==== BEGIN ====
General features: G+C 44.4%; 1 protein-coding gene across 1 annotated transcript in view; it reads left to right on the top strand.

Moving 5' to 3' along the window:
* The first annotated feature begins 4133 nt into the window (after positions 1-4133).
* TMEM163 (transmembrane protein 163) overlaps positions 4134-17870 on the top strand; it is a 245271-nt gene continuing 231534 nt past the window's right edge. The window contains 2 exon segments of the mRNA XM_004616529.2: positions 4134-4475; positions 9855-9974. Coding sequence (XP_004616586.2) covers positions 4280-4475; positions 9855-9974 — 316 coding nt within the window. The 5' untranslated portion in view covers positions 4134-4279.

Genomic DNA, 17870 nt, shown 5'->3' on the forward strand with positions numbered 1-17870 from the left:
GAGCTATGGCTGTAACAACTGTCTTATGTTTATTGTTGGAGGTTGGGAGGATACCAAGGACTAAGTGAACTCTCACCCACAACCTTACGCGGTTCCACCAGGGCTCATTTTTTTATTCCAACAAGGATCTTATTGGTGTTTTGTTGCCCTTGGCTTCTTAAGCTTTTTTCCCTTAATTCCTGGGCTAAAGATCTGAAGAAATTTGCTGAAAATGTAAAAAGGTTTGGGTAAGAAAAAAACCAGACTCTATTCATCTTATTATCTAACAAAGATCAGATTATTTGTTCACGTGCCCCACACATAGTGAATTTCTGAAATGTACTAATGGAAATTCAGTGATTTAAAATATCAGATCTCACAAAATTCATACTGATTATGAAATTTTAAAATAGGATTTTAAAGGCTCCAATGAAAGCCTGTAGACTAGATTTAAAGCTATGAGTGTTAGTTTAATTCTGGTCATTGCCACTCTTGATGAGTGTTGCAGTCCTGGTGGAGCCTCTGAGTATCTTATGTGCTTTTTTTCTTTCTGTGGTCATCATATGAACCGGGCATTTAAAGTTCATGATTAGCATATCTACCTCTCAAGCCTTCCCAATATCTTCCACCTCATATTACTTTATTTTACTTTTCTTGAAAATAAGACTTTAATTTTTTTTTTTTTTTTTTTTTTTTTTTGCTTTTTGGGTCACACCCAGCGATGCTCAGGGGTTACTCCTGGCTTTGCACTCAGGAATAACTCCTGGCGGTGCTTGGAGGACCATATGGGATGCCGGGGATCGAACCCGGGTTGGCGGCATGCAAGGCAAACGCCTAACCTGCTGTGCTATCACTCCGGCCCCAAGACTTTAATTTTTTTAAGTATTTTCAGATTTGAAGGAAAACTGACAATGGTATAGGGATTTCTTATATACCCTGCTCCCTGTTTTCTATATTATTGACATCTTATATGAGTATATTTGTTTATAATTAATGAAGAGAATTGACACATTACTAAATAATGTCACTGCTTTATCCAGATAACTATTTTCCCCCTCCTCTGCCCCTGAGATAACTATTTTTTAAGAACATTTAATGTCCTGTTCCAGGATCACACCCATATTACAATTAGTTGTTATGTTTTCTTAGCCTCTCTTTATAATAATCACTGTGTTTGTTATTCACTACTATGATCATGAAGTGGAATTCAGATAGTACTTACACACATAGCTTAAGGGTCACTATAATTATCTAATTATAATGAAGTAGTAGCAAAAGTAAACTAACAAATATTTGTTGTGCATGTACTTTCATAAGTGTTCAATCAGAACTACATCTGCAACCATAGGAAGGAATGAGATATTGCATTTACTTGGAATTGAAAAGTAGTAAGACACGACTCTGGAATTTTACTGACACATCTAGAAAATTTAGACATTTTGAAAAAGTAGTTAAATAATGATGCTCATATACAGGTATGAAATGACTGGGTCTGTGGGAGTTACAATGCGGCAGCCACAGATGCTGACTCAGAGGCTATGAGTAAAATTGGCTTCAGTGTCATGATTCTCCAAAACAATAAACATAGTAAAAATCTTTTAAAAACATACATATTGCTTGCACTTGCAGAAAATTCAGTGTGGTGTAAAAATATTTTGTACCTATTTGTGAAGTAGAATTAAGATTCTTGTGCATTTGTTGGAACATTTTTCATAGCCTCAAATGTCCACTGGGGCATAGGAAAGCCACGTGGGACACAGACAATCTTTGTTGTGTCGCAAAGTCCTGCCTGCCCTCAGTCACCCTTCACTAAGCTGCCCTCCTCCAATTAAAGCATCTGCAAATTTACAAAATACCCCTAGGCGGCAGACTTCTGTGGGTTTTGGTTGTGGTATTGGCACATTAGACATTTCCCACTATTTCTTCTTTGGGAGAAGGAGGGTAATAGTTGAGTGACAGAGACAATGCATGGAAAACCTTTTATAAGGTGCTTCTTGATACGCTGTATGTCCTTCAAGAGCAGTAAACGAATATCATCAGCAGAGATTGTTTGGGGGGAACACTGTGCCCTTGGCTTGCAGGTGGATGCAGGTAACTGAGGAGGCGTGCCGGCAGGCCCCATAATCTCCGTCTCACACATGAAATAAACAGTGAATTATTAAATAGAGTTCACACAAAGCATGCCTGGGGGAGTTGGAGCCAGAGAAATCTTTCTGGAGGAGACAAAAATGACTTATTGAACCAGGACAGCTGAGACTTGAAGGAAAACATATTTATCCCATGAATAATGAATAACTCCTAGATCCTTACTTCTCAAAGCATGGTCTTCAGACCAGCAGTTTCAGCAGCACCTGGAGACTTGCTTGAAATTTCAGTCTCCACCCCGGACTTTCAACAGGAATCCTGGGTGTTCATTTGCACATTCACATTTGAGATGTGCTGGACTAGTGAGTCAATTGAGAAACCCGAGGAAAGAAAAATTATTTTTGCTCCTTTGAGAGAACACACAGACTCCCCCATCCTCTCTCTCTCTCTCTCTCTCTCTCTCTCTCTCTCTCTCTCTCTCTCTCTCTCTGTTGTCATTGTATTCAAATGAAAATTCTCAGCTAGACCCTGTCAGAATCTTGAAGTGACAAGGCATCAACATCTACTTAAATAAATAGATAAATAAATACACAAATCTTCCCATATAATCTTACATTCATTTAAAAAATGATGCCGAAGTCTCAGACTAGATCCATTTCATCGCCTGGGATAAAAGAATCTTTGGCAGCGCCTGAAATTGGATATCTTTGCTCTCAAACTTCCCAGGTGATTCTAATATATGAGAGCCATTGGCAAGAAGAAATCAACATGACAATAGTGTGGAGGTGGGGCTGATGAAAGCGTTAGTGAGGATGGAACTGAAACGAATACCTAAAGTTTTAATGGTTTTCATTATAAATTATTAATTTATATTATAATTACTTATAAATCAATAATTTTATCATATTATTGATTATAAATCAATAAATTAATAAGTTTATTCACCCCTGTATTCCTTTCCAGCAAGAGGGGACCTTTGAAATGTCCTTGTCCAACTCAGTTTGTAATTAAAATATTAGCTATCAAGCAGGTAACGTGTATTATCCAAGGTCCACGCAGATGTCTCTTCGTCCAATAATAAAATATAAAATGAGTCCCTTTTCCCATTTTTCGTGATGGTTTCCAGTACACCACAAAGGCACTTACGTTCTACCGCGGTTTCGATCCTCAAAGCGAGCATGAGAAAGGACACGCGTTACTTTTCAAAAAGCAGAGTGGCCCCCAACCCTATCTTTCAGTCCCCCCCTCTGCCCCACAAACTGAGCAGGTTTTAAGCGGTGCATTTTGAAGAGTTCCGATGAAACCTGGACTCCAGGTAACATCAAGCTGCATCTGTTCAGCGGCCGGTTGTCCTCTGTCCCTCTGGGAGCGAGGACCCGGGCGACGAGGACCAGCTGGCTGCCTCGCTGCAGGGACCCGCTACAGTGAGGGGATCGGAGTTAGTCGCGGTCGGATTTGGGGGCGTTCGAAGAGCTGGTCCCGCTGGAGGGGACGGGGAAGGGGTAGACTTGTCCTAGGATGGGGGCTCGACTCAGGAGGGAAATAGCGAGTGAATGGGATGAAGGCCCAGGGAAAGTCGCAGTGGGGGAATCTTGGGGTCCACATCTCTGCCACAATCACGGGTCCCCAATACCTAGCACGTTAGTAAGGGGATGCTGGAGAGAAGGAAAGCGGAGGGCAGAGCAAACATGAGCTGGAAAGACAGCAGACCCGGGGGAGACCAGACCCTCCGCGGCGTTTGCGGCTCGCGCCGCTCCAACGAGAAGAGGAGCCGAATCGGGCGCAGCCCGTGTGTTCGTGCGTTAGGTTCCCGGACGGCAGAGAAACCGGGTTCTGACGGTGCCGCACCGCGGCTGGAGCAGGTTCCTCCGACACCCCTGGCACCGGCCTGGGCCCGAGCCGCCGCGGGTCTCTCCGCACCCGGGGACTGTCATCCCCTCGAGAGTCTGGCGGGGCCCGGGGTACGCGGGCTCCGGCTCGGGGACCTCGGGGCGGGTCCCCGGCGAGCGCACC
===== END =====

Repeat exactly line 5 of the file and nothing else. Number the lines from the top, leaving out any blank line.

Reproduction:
Genomic DNA, 17870 nt, shown 5'->3' on the forward strand with positions numbered 1-17870 from the left: